Pueblo high schools are known for their storied sports rivalries. Generations of fans pack Dutch Clark Stadium for the annual Bell Game and Cannon Game football rivalries. But those traditions could be in danger as School District 60 struggles to adapt to a new financial reality.
“We’re a town that’s as we all know, very invested in our high schools, we have great traditions, great programs, and wonderful and amazing things are going on in our high schools,” said school board president Barb Clementi.
A District-wide Master Plan presented to the school board two weeks ago reveals that declining enrollment and aging facilities are the two biggest financial challenges facing the district. Some of the options proposed in the report are closing and consolidating schools in order to make ends meet. High schools and middle schools, in particular, are among the most under-utilized buildings operating at nearly half their capacity.
Meanwhile, the report highlights some $218 million worth of facilities needs that are deemed “mission critical.” These repairs are bad enough that they, “may directly affect a school’s ability to remain open or deliver their educational curriculum.”
“It’s important for our community to learn with the board the real state of our buildings, of our facilities,” Clementi said.
The full price tag for the backlog of facility needs surpasses $784 million. So, the report authors also suggest constructing new schools to replace deficient facilities.
Clementi said these problems have been building for a long time. The primary sources of local funds for schools are property taxes. Residential property rates have routinely adjusted downward thanks to the combination of formulas created by the Gallagher Amendment and the Taxpayers Bill of Rights (TABOR) Amendment.
Meanwhile, the Negative Factor in education funding by state lawmakers left a $150 million hole in the district’s budget over the course of a decade.
Amendment 73 would have changed Gallagher by setting a floor for how low property tax rates can adjust downward. It would have also levied a new tiered income tax on individuals earning more than $150,000 per year. The estimated $1.6 billion in new revenue for schools would have meant about $26 million a year for D-60. The mill levy override hoped to generate another $6 million a year.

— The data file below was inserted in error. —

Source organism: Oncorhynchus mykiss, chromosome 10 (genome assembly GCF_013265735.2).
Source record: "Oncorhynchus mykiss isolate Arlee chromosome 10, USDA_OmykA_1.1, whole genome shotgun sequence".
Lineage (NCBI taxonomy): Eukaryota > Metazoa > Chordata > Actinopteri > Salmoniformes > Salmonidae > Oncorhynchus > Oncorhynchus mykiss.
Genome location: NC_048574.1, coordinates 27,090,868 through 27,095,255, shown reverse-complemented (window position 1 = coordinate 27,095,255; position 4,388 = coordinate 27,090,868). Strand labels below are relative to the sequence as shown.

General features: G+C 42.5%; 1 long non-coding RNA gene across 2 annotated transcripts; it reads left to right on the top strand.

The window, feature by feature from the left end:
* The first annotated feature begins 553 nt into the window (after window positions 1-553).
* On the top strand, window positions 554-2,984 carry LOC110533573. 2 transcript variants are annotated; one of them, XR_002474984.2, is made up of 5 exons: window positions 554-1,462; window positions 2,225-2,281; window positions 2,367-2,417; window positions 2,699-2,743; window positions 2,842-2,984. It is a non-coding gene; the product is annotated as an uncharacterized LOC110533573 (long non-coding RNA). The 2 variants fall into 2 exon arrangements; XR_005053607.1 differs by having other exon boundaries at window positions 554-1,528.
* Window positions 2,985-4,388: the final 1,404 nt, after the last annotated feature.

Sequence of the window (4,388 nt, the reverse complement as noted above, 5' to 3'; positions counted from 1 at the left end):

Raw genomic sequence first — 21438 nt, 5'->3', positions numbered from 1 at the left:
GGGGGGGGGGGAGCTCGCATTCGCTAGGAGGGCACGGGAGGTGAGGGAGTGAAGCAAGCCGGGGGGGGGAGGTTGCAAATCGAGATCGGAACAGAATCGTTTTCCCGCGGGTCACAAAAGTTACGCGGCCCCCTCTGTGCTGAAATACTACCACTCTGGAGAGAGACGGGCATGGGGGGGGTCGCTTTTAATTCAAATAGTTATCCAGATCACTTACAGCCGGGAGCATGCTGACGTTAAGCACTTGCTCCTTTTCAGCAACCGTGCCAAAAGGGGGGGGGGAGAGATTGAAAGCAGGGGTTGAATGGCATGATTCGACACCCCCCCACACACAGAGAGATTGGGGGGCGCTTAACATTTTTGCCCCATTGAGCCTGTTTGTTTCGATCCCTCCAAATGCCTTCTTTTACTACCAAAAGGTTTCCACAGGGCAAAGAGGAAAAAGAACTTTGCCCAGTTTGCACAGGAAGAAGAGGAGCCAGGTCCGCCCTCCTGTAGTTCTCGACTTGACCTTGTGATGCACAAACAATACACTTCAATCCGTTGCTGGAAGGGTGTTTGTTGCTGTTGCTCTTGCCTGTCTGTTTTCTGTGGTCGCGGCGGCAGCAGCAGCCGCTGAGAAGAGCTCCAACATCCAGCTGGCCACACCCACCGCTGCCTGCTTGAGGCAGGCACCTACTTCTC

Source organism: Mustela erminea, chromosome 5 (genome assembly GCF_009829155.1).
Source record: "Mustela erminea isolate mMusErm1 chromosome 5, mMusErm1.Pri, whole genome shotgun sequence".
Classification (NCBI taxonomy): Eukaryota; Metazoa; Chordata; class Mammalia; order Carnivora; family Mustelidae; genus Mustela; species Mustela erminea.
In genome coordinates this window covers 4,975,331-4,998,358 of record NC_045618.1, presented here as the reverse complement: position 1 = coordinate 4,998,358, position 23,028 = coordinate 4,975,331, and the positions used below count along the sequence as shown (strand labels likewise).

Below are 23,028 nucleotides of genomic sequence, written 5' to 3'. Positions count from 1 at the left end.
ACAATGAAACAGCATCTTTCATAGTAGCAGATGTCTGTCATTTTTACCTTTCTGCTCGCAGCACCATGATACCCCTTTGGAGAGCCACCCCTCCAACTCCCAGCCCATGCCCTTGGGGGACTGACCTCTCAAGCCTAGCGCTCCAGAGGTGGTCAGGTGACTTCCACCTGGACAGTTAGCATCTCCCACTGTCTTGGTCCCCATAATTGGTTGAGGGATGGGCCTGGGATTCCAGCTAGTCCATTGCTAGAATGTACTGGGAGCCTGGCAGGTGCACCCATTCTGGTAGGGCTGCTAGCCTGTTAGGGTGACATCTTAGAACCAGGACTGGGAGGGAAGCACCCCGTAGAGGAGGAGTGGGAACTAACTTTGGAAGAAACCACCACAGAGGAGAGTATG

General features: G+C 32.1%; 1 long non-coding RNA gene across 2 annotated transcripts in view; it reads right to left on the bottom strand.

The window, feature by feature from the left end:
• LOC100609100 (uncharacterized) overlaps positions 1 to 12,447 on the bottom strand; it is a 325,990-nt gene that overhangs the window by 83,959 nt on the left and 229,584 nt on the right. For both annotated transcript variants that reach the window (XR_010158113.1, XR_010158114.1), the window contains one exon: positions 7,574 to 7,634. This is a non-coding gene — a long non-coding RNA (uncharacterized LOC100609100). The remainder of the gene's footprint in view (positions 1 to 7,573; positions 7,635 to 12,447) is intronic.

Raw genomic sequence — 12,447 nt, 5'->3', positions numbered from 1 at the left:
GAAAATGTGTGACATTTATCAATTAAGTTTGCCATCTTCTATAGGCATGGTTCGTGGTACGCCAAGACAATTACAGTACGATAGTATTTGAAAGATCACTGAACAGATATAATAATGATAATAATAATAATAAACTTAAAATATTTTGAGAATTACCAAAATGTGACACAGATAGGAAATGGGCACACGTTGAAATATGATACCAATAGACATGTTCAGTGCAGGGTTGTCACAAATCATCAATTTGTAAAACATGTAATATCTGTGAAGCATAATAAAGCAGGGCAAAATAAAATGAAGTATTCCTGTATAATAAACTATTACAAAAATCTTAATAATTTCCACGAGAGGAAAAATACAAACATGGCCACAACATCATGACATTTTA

Together, the two tax issues may have put off the district’s pain a little longer, but neither won support at the ballot box. In fact, Pueblo voters rejected Amendment 73 by a roughly 2-to-one margin.
District spokesman Dalton Sprouse said in a statement that administrators are disappointed by the failure of the mill levy override.
“The primary goal of the MLO was to provide our staff with additional salary increases and ensure our students a safe, healthy learning environment,” he said. “As a district, we will continue to build upon the many successes we have accomplished.”
The trend of declining enrollment shows no signs of slowing. The total number of students in D-60 has dropped by more than 8 percent in the past 5 years. It’s projected to fall another 8 percent by the 2024-2025 school year.
A series of town-hall meetings have been scheduled for late November and December to inform parents and the community about the ongoing needs facing the district.
That schedule is as follows:
• November 28 at Centennial High School beginning at 6:00 p.m.
• November 29 at Central High School beginning at 6:00 p.m.
• December 18 at East High School beginning at 6:00 p.m.
• December 19 South High School beginning at 6:00 p.m.
NOTE: Neither Barb Clementi nor district spokesman Dalton Sprouse directly or indirectly stated that a high school closure is planned. Closing and consolidating are listed among the options that the district may consider as it gathers public feedback through the town-hall meetings. An earlier version of this report incorrectly stated that closings were recommended.